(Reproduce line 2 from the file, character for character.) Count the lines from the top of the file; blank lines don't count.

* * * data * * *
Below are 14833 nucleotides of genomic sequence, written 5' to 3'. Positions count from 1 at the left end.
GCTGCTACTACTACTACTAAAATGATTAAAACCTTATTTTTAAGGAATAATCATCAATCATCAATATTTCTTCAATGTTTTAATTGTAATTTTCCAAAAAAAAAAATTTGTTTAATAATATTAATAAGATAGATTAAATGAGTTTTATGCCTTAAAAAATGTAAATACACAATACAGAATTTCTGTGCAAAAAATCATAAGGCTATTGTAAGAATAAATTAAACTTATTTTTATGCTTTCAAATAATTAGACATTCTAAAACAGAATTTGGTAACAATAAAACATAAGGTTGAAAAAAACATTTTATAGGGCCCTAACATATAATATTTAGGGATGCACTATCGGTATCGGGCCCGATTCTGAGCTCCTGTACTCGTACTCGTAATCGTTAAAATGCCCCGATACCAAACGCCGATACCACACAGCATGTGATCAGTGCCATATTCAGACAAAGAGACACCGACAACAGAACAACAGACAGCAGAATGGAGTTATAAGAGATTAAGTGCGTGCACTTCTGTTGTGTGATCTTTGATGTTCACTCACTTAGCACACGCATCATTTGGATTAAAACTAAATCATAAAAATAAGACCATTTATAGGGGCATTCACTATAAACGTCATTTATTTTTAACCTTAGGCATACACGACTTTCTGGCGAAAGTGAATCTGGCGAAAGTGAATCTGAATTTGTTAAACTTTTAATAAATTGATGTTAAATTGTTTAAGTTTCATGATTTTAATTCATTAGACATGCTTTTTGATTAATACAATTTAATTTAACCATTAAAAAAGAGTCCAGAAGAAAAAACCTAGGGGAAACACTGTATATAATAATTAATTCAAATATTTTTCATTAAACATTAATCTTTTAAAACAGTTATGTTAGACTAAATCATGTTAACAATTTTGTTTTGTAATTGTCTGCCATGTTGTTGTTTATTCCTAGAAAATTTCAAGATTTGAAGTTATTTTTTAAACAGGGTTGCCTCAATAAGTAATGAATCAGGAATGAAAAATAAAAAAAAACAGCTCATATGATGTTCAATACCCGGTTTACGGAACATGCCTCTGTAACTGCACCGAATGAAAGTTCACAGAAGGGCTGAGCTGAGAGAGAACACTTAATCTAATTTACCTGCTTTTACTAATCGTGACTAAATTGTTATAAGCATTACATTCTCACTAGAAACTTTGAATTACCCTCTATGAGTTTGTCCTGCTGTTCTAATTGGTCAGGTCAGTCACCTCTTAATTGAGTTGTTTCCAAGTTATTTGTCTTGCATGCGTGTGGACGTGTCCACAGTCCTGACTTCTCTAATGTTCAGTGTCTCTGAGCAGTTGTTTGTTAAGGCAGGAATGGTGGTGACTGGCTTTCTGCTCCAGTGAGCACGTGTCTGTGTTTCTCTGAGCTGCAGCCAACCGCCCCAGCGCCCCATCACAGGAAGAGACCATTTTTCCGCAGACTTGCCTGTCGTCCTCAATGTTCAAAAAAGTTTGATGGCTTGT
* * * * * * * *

GCTGCTACTACTACTACTAAAATGATTAAAACCTTATTTTTAAGGAATAATCATCAATCATCAATATTTCTTCAATGTTTTAATTGTAATTTTCCAAAAAAAAAAATTTGTTTAATAATATTAATAAGATAGATTAAATGAGTTTTATGCCTTAAAAAATGTAAATACACAATACAGAATTTCTGTGCAAAAAATCATAAGGCTATTGTAAGAATAAATTAAACTTATTTTTATGCTTTCAAATAATTAGACATTCTAAAACAGAATTTGGTAACAATAAAACATAAGGTTGAAAAAAACATTTTATAGGGCCCTAACATATAATATTTAGGGATGCACTATCGGTATCGGGCCCGATTCTGAGCTCCTGTACTCGTACTCGTAATCGTTAAAATGCCCCGATACCAAACGCCGATACCACACAGCATGTGATCAGTGCCATATTCAGACAAAGAGACACCGACAACAGAACAACAGACAGCAGAATGGAGTTATAAGAGATTAAGTGCGTGCACTTCTGTTGTGTGATCTTTGATGTTCACTCACTTAGCACACGCATCATTTGGATTAAAACTAAATCATAAAAATAAGACCATTTATAGGGGCATTCACTATAAACGTCATTTATTTTTAACCTTAGGCATACACGACTTTCTGGCGAAAGTGAATCTGGCGAAAGTGAATCTGAATTTGTTAAACTTTTAATAAATTGATGTTAAATTGTTTAAGTTTCATGATTTTAATTCATTAGACATGCTTTTTGATTAATACAATTTAATTTAACCATTAAAAAAGAGTCCAGAAGAAAAAACCTAGGGGAAACACTGTATATAATAATTAATTCAAATATTTTTCATTAAACATTAATCTTTTAAAACAGTTATGTTAGACTAAATCATGTTAACAATTTTGTTTTGTAATTGTCTGCCATGTTGTTGTTTATTCCTAGAAAATTTCAAGATTTGAAGTTATTTTTTAAACAGGGTTGCCTCAATAAGTAATGAATCAGGAATGAAAAATAAAAAAAAACAGCTCATATGATGTTCAATACCCGGTTTACGGAACATGCCTCTGTAACTGCACCGAATGAAAGTTCACAGAAGGGCTGAGCTGAGAGAGAACACTTAATCTAATTTACCTGCTTTTACTAATCGTGACTAAATTGTTATAAGCATTACATTCTCACTAGAAACTTTGAATTACCCTCTATGAGTTTGTCCTGCTGTTCTAATTGGTCAGGTCAGTCACCTCTTAATTGAGTTGTTTCCAAGTTATTTGTCTTGCATGCGTGTGGACGTGTCCACAGTCCTGACTTCTCTAATGTTCAGTGTCTCTGAGCAGTTGTTTGTTAAGGCAGGAATGGTGGTGACTGGCTTTCTGCTCCAGTGAGCACGTGTCTGTGTTTCTCTGAGCTGCAGCCAACCGCCCCAGCGCCCCATCACAGGAAGAGACCATTTTTCCGCAGACTTGCCTGTCGTCCTCAATGTTCAAAAAAGTTTGATGGCTTGT